Copyright © While They Sleep

Tuesday, July 16, 2013

This is not a White or Black thing...

Yesterday, I was really angry, on top of being sad. 

I have a son. 
He isn't Black, but he is a minority. 
He is also half Muslim. 

He is a feisty, fun-loving, stubborn little boy. And I want to give him the world. I want to teach him all that I can. Which I realize will include teaching him about the country and world we live in. A country and world that we love dearly, but that encompasses an evil hateful side full of ignorance, where racism is still very much alive, to this day. A country and world that will tell him he isn’t good enough, that he doesn’t belong, that he if dresses like a ‘thug’ he can be shot and killed and the murderer will get away with it. A country where he will, without a doubt, be told “go back home” although he is a first generation California born American citizen. This is the country we live in. Where systematic racism is still very much alive. I know I will have to have an open and honest dialogue about this country and world with him. And while parents with White children should do the same, the conversation will be very different. Yesterday, a White male ‘friend’ said to me “I used to get harassed by the police also – probably because I dressed like a thug, probably because I have a lot of Black friends. I know what it feels like…”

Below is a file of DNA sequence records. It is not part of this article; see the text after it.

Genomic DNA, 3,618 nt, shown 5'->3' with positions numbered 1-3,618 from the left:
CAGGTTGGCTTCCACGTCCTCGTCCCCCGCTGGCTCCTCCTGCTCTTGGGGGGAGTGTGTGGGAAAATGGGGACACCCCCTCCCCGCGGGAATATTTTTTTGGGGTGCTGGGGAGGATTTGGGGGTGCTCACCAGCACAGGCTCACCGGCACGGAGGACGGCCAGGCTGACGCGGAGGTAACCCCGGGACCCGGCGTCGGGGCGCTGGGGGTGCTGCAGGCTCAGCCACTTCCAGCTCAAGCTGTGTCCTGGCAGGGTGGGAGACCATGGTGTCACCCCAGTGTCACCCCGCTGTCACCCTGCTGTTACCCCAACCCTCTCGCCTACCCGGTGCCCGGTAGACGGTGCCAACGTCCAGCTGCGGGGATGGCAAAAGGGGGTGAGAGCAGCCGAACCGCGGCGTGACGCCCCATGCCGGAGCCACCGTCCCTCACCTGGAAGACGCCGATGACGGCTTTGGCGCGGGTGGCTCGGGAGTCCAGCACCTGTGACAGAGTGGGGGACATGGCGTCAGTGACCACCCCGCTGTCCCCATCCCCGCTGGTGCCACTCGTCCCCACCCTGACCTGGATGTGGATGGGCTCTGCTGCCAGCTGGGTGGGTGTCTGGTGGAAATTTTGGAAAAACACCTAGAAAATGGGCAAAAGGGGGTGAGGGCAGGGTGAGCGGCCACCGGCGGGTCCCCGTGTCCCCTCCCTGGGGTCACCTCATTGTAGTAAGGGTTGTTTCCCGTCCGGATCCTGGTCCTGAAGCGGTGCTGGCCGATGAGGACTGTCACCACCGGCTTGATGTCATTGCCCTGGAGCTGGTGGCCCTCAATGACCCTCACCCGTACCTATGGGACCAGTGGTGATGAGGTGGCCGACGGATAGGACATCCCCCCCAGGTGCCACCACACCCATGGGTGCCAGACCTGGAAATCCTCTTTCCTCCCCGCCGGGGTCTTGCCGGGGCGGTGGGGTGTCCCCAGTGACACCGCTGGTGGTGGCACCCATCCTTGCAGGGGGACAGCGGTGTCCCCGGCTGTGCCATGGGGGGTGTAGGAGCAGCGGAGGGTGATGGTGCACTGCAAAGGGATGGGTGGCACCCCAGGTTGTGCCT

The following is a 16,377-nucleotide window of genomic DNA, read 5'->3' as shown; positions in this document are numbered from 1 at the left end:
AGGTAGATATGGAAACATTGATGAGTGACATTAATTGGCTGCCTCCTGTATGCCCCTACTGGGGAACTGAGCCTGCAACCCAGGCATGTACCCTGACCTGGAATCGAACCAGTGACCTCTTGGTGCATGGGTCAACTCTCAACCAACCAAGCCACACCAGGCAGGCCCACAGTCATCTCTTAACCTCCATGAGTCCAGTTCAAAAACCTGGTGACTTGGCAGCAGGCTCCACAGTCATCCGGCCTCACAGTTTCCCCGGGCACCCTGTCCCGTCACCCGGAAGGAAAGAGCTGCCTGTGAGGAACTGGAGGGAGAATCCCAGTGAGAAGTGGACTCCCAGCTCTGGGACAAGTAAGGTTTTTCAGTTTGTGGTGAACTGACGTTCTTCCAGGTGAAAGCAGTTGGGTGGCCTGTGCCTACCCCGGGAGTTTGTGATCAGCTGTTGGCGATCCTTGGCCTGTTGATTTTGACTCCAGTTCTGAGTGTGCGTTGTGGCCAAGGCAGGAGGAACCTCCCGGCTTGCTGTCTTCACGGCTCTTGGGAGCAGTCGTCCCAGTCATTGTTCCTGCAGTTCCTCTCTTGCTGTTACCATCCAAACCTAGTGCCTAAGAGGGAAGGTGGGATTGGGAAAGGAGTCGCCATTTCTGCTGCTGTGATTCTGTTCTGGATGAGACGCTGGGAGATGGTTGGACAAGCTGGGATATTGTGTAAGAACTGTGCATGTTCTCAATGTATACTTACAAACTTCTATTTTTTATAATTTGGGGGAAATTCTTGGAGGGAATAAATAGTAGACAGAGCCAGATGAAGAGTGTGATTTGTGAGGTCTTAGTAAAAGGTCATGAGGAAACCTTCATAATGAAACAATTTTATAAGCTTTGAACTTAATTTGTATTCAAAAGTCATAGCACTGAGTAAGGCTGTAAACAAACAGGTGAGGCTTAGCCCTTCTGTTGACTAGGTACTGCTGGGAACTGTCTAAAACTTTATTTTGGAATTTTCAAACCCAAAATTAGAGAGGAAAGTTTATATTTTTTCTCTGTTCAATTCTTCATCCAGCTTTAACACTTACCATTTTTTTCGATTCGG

While I believe he has struggled, while I believe White people face hardships, what he didn’t hear me say was…

You can change your clothes. You can take off your "thuggish" hoodies, put on a polo shirt, khakis and tie a sweater around your neck and the way you are treated will significantly change.

I can’t change my skin.

Neither can my son.
Neither could Trayvon Martin.

Many people may not know that my views on race and racism are based on my educational background and my understanding that issues of race are systematic and as my friend Marie stated “live in even the most benign comments and statements.”

And as my beautiful son gets older, I will have to explain this to him. I will have to explain to him that he IS good enough. That he DOES belong and that no matter how he chooses to dress, he is a human being and deserves to be treated as such. And to never settle for anything less.

This will be one of my greatest feats in life.

I love you son. More than you will ever know.


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